The Bride a quick farce of the highest order

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Lucy is just a girl who can’t say “no”. Because of that kind approach, she finds herself engaged with three soldiers as they go abroad to fight in World War II.

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Know before you sit down at the Citadel that the three will get home, in one piece and on Lucy’s doorstep, at about the same time.

Yes and twice yes.

So goes the arrangement for The Bride, on stage in the Shoctor theater until November 28th. Written by local playwright Holly Lewis and directed by Daryl Cloran, The Bride nailed the conventions and structure of the classic farce. Reminiscent of the 1940s – a simpler time full of red and white metal kitchens and braided fabric rugs – the show is fast-paced, fun and, at best, completely ridiculous.

The bride stars Helen Belay as the shrewd Lucy. Blessed with liquid brown eyes as large as saucers, Belay uses a talent for couch climbing to great effect as she staggers from one disaster-ingrained-in-agreement to another. Her hesitant nature is a source of constant frustration to Sister Rosa (the comically rubber-faced Patricia Cerra). Rose is a modern woman who worked in a factory until she was fired to make way for returning soldiers. Pleasant and impertinent, Rosa tries to rule in the chaos and show Lucy a better way.

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Meanwhile, a sad hostess threatens. Mrs. Crotch (Lora Brovold) wants the rent money (which Lucy naturally donated to a charity) and she wants it now. Oh, and she also threatens to evict Rose and Lucy because the apartment building is supposed to be reserved for women with husbands. You would think this would be ideal, as Lucy is ready to have three of them. If only she could persuade just one to marry her – the one with the ring that is alternately fixed on a finger or spins madly around the floor – before Mrs. Crotch becomes wise to the ruse.

The tension of tension around the accomplishment of several impossible tasks is at the heart of a farce. In the first act of The Bride, it was not clear that all the moving parts would come together well or quickly enough to push the laughter directly over the edge; there was clumsiness when characters hid telegrams, worried about vacuum cleaners and rioted about sweets. However, a fresh turn when the curtain fell before the break gave hope that the wave rail was creaking to its apex and was ready to scream down the other side. (I saw the show on the fourth night of previews, so smoother transitions might be in the beginning.)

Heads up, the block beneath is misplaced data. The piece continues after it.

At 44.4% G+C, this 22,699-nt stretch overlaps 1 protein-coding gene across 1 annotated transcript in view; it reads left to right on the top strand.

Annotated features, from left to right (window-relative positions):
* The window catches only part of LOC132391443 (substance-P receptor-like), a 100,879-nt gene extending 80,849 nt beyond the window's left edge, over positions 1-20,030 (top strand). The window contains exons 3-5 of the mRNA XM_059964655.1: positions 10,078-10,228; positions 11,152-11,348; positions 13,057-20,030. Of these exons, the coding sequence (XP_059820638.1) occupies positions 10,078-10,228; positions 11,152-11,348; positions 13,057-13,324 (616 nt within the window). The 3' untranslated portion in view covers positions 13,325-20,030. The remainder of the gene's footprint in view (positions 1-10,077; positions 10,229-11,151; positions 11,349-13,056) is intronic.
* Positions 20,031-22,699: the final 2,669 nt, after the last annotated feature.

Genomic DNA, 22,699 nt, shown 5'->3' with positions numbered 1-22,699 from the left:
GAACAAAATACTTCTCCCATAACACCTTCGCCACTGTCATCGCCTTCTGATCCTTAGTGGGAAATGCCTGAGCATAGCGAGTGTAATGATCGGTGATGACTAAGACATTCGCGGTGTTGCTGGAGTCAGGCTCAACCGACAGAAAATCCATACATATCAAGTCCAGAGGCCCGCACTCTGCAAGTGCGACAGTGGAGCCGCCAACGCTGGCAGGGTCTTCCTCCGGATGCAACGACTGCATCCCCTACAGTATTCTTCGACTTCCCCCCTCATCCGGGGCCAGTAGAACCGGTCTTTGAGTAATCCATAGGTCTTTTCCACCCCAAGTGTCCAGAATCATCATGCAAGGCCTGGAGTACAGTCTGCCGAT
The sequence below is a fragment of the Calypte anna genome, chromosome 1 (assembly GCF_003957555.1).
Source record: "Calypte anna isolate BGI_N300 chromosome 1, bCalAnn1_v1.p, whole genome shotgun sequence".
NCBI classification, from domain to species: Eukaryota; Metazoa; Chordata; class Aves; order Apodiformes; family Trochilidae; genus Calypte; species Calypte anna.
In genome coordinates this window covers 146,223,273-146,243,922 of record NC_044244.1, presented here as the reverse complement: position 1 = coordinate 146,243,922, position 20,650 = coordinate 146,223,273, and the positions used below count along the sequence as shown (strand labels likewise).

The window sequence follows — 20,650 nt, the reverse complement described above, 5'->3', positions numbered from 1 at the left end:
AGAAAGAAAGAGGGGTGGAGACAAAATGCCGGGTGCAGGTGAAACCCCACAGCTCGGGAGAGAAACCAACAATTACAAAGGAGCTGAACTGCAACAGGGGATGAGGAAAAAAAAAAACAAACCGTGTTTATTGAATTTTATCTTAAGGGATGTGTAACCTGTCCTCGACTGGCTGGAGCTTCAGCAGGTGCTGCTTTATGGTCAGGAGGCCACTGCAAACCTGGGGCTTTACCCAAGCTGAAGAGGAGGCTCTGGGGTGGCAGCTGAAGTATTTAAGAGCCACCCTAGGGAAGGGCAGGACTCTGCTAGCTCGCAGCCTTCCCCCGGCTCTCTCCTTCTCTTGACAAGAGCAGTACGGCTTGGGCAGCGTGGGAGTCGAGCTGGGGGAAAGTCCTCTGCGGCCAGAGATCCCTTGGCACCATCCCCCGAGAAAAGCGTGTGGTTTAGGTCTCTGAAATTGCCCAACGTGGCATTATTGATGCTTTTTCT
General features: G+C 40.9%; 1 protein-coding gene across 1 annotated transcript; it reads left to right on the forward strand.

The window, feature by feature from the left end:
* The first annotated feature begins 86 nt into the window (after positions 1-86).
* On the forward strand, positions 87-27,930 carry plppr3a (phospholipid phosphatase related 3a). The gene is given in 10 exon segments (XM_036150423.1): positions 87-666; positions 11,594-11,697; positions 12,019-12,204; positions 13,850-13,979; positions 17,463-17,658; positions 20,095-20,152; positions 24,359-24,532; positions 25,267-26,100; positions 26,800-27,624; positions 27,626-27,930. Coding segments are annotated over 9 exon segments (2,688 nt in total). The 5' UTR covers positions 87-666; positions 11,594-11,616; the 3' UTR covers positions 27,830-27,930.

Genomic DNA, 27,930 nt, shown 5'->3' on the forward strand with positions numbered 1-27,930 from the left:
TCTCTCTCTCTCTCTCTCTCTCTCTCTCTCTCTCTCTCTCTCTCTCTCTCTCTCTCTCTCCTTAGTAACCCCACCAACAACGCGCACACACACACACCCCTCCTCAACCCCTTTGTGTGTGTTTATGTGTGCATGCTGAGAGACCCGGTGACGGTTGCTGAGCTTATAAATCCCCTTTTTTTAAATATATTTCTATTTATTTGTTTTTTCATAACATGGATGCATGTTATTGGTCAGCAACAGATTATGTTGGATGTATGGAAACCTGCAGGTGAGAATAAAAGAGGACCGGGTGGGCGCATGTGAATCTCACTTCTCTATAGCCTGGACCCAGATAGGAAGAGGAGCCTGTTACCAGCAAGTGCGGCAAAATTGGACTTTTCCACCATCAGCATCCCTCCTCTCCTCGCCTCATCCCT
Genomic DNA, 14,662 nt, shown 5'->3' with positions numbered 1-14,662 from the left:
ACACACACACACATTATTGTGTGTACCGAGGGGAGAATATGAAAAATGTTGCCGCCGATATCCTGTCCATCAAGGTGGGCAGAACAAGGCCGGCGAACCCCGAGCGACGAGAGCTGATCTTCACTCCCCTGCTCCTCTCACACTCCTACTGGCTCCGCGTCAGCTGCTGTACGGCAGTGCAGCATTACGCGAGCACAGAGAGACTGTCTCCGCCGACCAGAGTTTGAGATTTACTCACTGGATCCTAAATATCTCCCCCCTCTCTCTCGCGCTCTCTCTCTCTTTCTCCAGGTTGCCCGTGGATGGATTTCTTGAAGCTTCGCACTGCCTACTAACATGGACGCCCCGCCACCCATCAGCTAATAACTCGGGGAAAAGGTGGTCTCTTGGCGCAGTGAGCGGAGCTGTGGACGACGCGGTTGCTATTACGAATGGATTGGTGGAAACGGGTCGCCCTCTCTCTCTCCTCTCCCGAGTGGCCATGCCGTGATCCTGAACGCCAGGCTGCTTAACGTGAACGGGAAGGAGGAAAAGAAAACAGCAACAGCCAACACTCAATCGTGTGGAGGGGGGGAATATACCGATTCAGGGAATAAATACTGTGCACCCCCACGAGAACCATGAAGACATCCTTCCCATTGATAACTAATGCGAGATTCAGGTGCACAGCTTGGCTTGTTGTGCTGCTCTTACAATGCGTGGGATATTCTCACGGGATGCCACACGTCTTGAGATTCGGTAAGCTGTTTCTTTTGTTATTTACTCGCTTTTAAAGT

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Several cast members in The Bride were simply great. Lora Brovold’s Mrs. Crotch – she’s kind of shark-like and thoughtless at the same time – has all the best lines, and she delivers them with Joan Crawford’s menopausal fatigue (complete with the giant sausage balls and beaver-tailed hair holding her back. Pieces together). Congratulations to costume designer Leona Brausen for the inspiring use of pants for this production.

Farren Timothy as the sweetly hopeful groom Manny couldn’t have been more perfect when he came out of the bathroom wearing just a tiny towel to brag about his eight-minute showers. Sheldon Elter (triumphant in his third stellar appearance from Citadel this fall) appears a joking bully until it becomes apparent that he is the only boyfriend with clearly cool feet. His desire to influence a full military withdrawal drives several acts of ridicule.

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There is juggling with a cake, a case of erroneous identity complete with a French accent, and a canine brawl between competitors. Overall, The Bride is a good choice for audiences who want to avoid a pandemic that occurs in the midst of a climate crisis. As the world goes from one ridiculous scenario to another, there is comfort – not to mention belly laughter – in comic madness.

Although this race is the first time The Bride (who won the Noviciate Award from the Alberta Playwright Competition in 2021) has enjoyed professional production, I hope it’s not the last. As long as there is a planet inhabited by a race of confused beings, we need characters like Lucy and Rose, whose beautifully balanced yin and yang produce a sum greater than its parts.

“Sometimes you have to say no to say yes,” exclaims Lucy at the end of the show. It is a flexible piece of folk wisdom that beautifully roots this production.

For tickets and more information, including details on the Citadel’s COVID-19 protocols, go to citadeltheatre.com.

yegarts@postmedia.com

REVIEW

The Bride

Where The Citadel, 9828 101A Ave.

When November 6-28

Tickets Starting at $ 30 from the online box office, or by calling 780-425-1820.

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